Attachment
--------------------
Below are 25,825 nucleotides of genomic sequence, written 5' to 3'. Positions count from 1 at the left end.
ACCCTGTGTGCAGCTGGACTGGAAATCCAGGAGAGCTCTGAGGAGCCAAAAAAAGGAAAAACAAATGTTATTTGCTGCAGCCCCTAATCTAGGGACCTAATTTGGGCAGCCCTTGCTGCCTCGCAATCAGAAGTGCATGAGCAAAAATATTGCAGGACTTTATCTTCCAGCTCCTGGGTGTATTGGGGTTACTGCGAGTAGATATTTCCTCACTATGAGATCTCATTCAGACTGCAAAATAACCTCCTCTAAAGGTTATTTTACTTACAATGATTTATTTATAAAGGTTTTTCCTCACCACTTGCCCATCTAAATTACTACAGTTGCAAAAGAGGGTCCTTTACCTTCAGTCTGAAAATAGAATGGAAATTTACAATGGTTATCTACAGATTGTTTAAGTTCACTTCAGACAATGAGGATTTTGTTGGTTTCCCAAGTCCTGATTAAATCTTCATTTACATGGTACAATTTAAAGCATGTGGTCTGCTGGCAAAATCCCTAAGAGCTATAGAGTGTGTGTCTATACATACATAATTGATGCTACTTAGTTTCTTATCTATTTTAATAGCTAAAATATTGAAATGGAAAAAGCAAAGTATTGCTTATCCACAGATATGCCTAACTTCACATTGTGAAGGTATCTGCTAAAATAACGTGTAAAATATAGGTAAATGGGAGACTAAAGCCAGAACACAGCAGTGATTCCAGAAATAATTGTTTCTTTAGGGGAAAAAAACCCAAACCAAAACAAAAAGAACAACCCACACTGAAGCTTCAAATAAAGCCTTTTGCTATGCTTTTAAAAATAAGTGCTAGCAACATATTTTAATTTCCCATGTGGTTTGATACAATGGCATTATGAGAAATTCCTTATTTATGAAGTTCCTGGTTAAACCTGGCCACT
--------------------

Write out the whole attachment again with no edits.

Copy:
Below are 25,825 nucleotides of genomic sequence, written 5' to 3'. Positions count from 1 at the left end.
ACCCTGTGTGCAGCTGGACTGGAAATCCAGGAGAGCTCTGAGGAGCCAAAAAAAGGAAAAACAAATGTTATTTGCTGCAGCCCCTAATCTAGGGACCTAATTTGGGCAGCCCTTGCTGCCTCGCAATCAGAAGTGCATGAGCAAAAATATTGCAGGACTTTATCTTCCAGCTCCTGGGTGTATTGGGGTTACTGCGAGTAGATATTTCCTCACTATGAGATCTCATTCAGACTGCAAAATAACCTCCTCTAAAGGTTATTTTACTTACAATGATTTATTTATAAAGGTTTTTCCTCACCACTTGCCCATCTAAATTACTACAGTTGCAAAAGAGGGTCCTTTACCTTCAGTCTGAAAATAGAATGGAAATTTACAATGGTTATCTACAGATTGTTTAAGTTCACTTCAGACAATGAGGATTTTGTTGGTTTCCCAAGTCCTGATTAAATCTTCATTTACATGGTACAATTTAAAGCATGTGGTCTGCTGGCAAAATCCCTAAGAGCTATAGAGTGTGTGTCTATACATACATAATTGATGCTACTTAGTTTCTTATCTATTTTAATAGCTAAAATATTGAAATGGAAAAAGCAAAGTATTGCTTATCCACAGATATGCCTAACTTCACATTGTGAAGGTATCTGCTAAAATAACGTGTAAAATATAGGTAAATGGGAGACTAAAGCCAGAACACAGCAGTGATTCCAGAAATAATTGTTTCTTTAGGGGAAAAAAACCCAAACCAAAACAAAAAGAACAACCCACACTGAAGCTTCAAATAAAGCCTTTTGCTATGCTTTTAAAAATAAGTGCTAGCAACATATTTTAATTTCCCATGTGGTTTGATACAATGGCATTATGAGAAATTCCTTATTTATGAAGTTCCTGGTTAAACCTGGCCACT